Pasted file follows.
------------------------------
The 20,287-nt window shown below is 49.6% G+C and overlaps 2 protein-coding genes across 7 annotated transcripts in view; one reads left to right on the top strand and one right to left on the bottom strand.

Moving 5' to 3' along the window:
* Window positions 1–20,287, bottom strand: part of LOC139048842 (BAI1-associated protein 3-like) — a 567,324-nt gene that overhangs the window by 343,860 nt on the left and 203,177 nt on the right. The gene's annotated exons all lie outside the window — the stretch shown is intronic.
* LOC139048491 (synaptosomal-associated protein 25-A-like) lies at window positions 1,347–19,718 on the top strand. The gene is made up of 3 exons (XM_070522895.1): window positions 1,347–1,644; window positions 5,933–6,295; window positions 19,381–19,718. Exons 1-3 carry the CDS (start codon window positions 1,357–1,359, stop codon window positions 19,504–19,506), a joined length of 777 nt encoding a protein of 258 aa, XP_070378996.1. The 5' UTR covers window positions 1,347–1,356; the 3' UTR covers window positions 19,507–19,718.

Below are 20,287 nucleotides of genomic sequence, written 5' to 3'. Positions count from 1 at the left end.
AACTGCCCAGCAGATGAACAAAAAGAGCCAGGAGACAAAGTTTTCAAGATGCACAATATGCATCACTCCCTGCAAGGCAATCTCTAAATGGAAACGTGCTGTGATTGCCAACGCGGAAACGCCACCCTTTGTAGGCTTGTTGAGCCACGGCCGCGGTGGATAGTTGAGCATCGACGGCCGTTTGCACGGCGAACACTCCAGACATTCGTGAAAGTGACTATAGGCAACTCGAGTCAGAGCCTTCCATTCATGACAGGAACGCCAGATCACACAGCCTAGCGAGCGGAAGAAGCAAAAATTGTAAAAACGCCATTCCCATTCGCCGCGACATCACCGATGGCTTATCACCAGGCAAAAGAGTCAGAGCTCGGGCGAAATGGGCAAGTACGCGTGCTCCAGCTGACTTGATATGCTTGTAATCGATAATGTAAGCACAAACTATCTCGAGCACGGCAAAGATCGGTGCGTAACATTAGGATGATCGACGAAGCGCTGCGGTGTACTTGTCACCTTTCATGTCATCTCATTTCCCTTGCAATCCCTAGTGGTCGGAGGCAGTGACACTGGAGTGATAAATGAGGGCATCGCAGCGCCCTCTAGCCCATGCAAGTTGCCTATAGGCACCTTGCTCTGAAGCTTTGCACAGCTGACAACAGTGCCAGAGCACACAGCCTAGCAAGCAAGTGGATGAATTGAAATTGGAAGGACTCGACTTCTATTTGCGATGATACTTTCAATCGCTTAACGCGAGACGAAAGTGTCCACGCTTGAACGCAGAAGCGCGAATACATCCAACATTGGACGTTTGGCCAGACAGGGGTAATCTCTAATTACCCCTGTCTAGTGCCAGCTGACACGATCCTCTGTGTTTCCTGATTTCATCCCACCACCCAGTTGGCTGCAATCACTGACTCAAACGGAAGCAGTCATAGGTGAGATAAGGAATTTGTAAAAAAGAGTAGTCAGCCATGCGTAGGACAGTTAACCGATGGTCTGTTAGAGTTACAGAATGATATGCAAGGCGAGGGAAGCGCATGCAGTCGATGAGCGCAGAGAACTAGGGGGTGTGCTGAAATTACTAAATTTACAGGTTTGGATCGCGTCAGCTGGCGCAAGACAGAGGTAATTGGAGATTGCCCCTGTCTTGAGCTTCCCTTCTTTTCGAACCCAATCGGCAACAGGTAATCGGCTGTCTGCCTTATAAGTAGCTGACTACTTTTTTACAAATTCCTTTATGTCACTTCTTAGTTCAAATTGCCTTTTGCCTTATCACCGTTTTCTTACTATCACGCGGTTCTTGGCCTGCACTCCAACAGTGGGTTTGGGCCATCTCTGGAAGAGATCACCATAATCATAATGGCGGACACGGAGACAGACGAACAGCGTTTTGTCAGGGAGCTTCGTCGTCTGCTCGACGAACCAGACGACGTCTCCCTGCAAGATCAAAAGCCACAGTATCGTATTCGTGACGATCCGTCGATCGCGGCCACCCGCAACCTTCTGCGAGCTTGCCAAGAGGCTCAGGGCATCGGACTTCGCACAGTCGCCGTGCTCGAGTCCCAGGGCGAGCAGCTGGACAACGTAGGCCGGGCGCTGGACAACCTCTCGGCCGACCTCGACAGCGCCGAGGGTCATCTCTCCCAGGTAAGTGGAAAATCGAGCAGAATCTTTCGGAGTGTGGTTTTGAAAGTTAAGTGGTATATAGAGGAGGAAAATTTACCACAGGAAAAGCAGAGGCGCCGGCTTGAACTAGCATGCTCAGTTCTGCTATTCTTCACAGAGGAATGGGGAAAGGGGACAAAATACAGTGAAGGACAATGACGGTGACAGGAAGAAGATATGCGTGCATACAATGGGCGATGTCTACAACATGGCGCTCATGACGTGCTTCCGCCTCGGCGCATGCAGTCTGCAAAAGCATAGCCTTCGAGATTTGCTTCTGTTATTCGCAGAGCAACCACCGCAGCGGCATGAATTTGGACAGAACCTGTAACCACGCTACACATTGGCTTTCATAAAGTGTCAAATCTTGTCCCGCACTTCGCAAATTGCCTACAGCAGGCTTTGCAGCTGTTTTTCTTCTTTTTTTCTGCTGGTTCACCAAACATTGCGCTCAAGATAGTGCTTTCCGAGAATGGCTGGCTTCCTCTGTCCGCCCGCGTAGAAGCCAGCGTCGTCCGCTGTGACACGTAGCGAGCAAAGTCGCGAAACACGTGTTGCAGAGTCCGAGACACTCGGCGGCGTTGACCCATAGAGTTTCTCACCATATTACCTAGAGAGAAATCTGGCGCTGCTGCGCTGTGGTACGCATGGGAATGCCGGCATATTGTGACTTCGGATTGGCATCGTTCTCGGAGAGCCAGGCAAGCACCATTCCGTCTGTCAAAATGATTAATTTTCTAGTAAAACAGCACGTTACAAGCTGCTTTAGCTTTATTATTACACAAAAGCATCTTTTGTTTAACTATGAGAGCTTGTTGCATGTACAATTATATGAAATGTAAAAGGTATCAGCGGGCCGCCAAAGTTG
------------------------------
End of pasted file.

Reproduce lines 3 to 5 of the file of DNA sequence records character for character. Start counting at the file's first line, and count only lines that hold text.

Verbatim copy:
* Window positions 1–20,287, bottom strand: part of LOC139048842 (BAI1-associated protein 3-like) — a 567,324-nt gene that overhangs the window by 343,860 nt on the left and 203,177 nt on the right. The gene's annotated exons all lie outside the window — the stretch shown is intronic.
* LOC139048491 (synaptosomal-associated protein 25-A-like) lies at window positions 1,347–19,718 on the top strand. The gene is made up of 3 exons (XM_070522895.1): window positions 1,347–1,644; window positions 5,933–6,295; window positions 19,381–19,718. Exons 1-3 carry the CDS (start codon window positions 1,357–1,359, stop codon window positions 19,504–19,506), a joined length of 777 nt encoding a protein of 258 aa, XP_070378996.1. The 5' UTR covers window positions 1,347–1,356; the 3' UTR covers window positions 19,507–19,718.

Below are 20,287 nucleotides of genomic sequence, written 5' to 3'. Positions count from 1 at the left end.